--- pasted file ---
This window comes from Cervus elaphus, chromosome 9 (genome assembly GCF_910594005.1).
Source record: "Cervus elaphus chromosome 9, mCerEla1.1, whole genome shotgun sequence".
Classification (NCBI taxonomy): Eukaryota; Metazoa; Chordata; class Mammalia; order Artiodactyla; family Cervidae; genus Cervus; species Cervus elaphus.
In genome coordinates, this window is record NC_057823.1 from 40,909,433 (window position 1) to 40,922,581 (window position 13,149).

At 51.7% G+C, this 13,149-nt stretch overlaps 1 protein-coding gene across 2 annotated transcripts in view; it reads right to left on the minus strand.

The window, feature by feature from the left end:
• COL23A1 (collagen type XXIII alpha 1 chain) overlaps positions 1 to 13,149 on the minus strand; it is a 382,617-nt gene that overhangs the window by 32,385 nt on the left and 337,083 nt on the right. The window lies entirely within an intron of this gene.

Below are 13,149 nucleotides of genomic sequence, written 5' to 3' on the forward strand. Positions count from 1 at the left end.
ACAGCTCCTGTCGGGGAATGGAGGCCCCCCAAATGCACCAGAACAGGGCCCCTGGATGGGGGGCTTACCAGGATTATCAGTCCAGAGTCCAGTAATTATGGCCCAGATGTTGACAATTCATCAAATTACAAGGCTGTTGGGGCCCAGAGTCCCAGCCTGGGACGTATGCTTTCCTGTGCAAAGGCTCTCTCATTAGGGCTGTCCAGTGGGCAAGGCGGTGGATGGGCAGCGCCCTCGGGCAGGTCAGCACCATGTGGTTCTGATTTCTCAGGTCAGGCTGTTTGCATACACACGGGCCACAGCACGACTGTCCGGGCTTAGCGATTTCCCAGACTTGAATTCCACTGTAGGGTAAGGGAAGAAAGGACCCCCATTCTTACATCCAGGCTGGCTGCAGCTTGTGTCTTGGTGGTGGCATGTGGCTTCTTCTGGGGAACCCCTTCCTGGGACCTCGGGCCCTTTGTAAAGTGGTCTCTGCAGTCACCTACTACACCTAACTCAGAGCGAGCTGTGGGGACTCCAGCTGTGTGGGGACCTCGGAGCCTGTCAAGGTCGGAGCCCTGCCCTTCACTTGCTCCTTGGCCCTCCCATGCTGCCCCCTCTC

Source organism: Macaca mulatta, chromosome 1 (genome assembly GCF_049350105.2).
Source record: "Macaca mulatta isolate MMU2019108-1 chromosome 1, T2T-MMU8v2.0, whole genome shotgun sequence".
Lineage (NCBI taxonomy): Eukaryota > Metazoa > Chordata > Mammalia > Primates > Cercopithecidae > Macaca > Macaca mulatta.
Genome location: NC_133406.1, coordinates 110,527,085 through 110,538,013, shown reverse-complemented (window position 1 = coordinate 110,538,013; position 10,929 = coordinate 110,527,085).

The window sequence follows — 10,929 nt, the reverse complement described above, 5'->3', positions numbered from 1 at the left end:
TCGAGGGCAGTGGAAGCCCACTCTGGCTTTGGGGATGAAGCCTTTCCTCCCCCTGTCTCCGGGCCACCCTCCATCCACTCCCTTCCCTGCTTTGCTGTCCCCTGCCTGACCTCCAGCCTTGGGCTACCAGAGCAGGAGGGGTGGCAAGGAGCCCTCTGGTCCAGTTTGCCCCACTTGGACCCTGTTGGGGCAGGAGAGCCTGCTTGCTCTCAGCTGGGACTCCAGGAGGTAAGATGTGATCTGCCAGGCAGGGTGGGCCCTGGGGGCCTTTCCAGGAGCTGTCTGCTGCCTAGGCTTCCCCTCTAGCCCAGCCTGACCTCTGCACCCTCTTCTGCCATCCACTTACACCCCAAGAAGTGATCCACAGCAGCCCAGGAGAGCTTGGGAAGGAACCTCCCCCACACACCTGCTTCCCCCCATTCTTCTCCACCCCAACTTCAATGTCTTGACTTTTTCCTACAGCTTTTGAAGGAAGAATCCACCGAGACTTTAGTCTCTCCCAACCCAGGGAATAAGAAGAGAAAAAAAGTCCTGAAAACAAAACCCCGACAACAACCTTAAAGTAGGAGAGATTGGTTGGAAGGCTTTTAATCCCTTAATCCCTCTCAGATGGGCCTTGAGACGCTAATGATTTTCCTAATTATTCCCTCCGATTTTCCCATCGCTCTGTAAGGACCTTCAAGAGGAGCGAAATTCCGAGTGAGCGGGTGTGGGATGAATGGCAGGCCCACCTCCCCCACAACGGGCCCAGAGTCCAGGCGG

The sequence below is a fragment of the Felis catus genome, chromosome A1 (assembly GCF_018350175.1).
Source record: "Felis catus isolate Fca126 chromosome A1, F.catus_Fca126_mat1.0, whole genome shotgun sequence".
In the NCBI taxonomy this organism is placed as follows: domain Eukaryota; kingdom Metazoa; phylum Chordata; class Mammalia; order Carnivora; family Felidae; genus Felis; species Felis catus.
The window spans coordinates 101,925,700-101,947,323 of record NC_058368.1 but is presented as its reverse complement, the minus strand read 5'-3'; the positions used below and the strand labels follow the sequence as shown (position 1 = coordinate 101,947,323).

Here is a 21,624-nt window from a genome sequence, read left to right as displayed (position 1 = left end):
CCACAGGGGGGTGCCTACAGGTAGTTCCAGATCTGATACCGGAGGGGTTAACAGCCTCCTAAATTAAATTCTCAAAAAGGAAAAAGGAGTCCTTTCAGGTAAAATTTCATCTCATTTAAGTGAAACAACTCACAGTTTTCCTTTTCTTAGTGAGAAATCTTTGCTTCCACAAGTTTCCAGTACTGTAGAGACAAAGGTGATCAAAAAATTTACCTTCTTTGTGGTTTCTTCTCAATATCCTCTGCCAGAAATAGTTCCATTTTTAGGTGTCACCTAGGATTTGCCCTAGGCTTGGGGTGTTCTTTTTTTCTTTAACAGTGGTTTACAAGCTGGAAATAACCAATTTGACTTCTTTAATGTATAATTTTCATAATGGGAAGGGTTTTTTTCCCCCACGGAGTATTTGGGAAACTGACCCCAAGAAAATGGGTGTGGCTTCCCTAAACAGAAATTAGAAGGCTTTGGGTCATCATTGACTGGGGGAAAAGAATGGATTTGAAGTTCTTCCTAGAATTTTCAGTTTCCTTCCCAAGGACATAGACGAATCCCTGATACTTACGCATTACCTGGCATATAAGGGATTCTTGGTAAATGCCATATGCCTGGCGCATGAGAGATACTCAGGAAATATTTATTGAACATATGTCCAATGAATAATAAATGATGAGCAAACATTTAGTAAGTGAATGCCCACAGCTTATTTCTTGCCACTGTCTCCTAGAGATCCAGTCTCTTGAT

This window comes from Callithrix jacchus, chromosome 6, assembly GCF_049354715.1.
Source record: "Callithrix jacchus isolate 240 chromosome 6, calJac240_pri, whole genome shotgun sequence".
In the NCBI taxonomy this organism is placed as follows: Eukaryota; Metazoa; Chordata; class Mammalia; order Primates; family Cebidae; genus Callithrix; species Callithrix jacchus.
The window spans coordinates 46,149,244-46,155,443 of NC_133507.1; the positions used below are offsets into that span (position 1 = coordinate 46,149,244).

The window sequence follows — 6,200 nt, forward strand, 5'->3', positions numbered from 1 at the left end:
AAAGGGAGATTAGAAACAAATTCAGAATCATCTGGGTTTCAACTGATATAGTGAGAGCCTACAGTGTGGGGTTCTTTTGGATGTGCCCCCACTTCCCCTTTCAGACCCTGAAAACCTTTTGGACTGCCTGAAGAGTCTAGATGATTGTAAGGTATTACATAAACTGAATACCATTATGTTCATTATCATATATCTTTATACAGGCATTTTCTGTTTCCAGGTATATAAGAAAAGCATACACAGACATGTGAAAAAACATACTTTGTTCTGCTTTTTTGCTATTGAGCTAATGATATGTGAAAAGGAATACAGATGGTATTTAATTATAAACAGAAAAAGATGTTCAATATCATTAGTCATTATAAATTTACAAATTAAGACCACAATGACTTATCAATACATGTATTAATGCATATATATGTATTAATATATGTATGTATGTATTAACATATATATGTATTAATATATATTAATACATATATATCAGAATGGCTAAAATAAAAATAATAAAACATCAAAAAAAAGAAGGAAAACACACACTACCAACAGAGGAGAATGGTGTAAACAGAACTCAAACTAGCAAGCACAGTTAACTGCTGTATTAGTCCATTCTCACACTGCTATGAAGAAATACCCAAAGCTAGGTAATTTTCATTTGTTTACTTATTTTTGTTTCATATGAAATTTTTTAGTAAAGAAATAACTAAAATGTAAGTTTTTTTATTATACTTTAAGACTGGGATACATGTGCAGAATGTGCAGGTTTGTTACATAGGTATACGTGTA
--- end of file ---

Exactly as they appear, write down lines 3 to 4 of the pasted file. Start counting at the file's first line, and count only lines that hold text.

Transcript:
Classification (NCBI taxonomy): Eukaryota; Metazoa; Chordata; class Mammalia; order Artiodactyla; family Cervidae; genus Cervus; species Cervus elaphus.
In genome coordinates, this window is record NC_057823.1 from 40,909,433 (window position 1) to 40,922,581 (window position 13,149).